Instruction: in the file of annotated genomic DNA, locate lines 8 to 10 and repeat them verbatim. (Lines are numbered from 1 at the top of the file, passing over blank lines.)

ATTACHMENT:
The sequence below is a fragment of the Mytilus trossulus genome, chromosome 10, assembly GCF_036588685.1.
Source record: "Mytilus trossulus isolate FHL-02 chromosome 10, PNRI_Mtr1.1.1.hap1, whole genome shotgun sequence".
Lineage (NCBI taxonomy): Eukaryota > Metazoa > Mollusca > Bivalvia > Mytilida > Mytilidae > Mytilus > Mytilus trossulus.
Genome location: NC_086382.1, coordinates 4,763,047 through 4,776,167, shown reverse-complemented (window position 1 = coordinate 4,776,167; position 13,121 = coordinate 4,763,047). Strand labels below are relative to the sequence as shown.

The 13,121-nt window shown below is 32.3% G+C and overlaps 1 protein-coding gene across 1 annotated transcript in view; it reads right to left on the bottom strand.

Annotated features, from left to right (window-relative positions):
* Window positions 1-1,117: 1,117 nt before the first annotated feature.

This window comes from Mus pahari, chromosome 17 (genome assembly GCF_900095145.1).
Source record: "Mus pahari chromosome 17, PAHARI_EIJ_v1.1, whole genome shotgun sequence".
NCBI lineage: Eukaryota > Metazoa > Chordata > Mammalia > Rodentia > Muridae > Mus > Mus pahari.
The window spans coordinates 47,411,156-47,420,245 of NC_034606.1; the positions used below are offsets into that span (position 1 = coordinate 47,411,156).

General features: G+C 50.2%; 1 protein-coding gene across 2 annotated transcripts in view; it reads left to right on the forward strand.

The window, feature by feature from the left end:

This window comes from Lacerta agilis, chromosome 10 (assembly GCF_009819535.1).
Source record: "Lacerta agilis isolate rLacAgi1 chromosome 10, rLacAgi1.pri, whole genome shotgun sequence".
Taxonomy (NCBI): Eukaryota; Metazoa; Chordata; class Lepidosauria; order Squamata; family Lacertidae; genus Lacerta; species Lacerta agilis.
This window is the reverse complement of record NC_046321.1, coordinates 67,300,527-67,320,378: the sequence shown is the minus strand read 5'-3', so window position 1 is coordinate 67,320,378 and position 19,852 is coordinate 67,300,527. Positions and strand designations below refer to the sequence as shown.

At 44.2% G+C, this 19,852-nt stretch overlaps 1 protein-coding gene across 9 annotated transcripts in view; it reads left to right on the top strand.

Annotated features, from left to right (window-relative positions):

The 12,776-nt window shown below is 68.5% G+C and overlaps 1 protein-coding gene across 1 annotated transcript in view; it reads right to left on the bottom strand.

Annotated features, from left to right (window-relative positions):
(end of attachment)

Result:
This window comes from Mus pahari, chromosome 17 (genome assembly GCF_900095145.1).
Source record: "Mus pahari chromosome 17, PAHARI_EIJ_v1.1, whole genome shotgun sequence".
NCBI lineage: Eukaryota > Metazoa > Chordata > Mammalia > Rodentia > Muridae > Mus > Mus pahari.